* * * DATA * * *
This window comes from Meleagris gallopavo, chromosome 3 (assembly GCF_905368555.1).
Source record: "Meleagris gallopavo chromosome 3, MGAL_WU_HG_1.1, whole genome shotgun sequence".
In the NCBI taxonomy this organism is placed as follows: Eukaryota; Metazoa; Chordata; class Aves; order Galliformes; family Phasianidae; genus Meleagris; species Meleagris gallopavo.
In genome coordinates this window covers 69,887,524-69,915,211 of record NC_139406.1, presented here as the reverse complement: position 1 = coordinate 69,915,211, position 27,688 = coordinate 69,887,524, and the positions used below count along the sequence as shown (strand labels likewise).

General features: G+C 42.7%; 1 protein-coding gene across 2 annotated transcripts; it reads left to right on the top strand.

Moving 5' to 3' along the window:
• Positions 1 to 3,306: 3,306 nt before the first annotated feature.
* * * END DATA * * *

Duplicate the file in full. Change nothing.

This window comes from Meleagris gallopavo, chromosome 3 (assembly GCF_905368555.1).
Source record: "Meleagris gallopavo chromosome 3, MGAL_WU_HG_1.1, whole genome shotgun sequence".
In the NCBI taxonomy this organism is placed as follows: Eukaryota; Metazoa; Chordata; class Aves; order Galliformes; family Phasianidae; genus Meleagris; species Meleagris gallopavo.
In genome coordinates this window covers 69,887,524-69,915,211 of record NC_139406.1, presented here as the reverse complement: position 1 = coordinate 69,915,211, position 27,688 = coordinate 69,887,524, and the positions used below count along the sequence as shown (strand labels likewise).

General features: G+C 42.7%; 1 protein-coding gene across 2 annotated transcripts; it reads left to right on the top strand.

Moving 5' to 3' along the window:
• Positions 1 to 3,306: 3,306 nt before the first annotated feature.